Plan of Tara, William Frederick Wakeman, Wakeman's handbook of Irish antiquities (1903) (below) Dublin public art installation. Usher. 2012.

According to legend, Liath Fail is the sacred stone on which Jacob rested his head [Genesis 28:10-18]. At some point after Jacob anointed it, the stone was moved to the Temple of Jerusalem. In 602 BC, traditional myth holds that the prophet Jeremiah removed the Stone to prevent its loss to King Nebuchadnezzar. The guardians of the Stone moved it from Egypt to Sicily and then to Spain before finally bringing it to Ireland. Irish myth credits the godlike people, the Tuatha De Danaan, with the securing of the stone during this time. Ancient Celts believed the stone had magical powers. If the rightful king put his feet on it, the stone would sing with joy. The stone also had the power to heal the king and to grant him a long reign.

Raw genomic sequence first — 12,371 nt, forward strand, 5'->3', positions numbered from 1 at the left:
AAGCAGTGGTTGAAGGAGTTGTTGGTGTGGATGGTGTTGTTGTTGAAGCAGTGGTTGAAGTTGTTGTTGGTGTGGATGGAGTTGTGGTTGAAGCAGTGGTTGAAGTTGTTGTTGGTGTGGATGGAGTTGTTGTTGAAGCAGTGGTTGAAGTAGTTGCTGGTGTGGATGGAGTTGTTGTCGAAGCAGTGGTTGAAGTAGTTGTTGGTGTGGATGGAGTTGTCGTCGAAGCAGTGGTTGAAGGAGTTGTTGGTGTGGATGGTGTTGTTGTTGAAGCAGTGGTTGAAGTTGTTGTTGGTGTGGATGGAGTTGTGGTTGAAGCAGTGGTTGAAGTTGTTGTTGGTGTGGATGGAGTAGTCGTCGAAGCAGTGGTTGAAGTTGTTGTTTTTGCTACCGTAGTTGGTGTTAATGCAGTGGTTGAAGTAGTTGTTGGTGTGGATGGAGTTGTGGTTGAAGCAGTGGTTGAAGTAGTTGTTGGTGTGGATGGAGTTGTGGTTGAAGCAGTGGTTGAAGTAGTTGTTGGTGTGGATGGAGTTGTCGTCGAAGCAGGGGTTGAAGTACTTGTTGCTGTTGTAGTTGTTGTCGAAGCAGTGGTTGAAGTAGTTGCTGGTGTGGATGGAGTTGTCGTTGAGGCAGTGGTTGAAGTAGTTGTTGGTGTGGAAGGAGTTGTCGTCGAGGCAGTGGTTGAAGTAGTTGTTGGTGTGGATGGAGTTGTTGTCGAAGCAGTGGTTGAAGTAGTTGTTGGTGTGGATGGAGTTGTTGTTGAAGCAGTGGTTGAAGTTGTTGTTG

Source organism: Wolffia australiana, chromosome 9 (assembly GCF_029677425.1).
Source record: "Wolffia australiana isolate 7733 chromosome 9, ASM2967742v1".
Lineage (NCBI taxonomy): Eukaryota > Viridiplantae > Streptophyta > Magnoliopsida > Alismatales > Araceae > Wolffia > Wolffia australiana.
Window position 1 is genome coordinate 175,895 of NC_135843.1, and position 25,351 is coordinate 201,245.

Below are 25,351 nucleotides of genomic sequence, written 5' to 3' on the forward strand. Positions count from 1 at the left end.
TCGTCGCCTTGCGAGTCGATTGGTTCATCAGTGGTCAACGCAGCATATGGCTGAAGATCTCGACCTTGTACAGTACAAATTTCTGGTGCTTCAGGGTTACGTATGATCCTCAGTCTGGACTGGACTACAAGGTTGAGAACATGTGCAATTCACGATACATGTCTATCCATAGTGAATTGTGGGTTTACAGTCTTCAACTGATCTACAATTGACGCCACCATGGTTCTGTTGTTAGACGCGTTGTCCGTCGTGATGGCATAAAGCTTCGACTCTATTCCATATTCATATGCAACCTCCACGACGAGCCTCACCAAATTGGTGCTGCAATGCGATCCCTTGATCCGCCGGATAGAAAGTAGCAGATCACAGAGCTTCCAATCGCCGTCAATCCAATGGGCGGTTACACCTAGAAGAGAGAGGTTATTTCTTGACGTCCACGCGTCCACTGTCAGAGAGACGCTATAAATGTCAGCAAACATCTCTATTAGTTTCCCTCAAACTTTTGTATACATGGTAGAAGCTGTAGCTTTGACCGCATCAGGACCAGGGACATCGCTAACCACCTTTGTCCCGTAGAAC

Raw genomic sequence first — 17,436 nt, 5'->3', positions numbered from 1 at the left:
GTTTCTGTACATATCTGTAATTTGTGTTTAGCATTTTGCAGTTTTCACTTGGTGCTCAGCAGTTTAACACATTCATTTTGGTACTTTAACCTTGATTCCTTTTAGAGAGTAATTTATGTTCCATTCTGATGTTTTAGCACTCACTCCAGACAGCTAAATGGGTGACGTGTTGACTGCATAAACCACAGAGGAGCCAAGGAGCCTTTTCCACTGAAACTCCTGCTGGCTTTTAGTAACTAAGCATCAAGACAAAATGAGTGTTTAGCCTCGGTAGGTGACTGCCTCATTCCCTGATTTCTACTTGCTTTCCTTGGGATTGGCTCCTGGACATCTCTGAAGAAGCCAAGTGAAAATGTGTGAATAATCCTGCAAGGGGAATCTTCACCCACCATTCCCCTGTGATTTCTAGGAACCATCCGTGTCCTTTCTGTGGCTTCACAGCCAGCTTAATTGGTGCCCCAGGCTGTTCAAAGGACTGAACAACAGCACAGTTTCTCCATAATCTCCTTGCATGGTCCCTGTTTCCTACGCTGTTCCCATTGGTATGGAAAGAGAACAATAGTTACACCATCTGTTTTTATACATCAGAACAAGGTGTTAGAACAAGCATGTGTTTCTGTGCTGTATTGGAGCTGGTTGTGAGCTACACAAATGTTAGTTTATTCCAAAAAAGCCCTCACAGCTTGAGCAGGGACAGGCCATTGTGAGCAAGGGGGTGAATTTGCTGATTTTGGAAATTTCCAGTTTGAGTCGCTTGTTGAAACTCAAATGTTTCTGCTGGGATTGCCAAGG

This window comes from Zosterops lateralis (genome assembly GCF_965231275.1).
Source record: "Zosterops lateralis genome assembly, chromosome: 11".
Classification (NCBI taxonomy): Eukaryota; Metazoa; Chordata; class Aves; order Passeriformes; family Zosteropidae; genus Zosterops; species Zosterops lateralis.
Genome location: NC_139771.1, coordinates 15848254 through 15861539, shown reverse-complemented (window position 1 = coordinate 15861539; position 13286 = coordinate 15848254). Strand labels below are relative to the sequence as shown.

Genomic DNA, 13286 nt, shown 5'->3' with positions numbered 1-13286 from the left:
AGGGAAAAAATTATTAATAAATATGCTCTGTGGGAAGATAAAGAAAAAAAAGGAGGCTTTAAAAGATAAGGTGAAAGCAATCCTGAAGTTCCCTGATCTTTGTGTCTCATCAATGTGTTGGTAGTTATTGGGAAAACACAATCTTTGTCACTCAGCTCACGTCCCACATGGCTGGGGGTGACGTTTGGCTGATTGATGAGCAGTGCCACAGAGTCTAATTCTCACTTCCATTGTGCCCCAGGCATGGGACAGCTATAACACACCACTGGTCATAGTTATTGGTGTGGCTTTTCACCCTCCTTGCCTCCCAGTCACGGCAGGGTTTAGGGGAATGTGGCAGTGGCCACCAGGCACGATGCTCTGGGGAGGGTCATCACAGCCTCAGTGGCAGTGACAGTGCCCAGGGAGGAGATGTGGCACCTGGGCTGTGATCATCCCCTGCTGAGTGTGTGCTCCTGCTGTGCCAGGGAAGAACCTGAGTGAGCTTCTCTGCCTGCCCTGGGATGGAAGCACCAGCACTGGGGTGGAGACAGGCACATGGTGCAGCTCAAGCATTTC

Historians debate the legitimacy of the stone atop the Hill of Tara. Ireland and Scotland both claim to have stewardship of the authentic one. One version of history says the stone was removed from Tara by King Fergus of Scotland and renamed the Stone of Scone. The authority of the Stone of Scone was so great that whosoever was crowned while seated atop it became the legitimate ruler of Scotland. The Stone of Scone still continues to be used during British coronations.

Liath Fail, also Lia Fail, means "Stone of Destiny" or "Speaking Stone".